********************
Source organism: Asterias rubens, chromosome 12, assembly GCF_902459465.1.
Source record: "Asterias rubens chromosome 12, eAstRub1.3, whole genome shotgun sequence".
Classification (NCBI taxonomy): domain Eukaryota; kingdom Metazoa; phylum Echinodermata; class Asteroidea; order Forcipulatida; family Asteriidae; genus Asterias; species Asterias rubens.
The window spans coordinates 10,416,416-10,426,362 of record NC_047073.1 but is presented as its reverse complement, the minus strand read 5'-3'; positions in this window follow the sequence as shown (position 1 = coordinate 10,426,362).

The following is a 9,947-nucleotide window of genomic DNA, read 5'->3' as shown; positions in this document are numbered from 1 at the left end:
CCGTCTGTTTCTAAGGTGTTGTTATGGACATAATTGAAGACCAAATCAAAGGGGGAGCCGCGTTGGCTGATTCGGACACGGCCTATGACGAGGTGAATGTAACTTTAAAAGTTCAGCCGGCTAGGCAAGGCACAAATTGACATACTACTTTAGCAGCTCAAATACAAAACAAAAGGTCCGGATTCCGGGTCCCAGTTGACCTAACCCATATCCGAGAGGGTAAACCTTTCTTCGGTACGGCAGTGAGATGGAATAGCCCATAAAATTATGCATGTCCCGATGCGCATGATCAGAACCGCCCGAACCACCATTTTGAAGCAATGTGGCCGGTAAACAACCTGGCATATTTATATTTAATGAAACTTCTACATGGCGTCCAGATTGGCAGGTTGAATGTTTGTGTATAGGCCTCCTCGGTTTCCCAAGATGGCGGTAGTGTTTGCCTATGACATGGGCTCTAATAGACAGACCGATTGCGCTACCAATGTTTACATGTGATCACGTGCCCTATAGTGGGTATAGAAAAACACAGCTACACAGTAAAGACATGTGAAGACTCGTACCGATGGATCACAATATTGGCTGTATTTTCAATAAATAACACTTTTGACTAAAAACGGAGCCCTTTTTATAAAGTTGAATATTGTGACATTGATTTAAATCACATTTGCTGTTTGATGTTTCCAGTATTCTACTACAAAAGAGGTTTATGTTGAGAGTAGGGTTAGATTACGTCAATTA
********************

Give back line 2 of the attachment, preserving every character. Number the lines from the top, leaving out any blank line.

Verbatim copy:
Source record: "Asterias rubens chromosome 12, eAstRub1.3, whole genome shotgun sequence".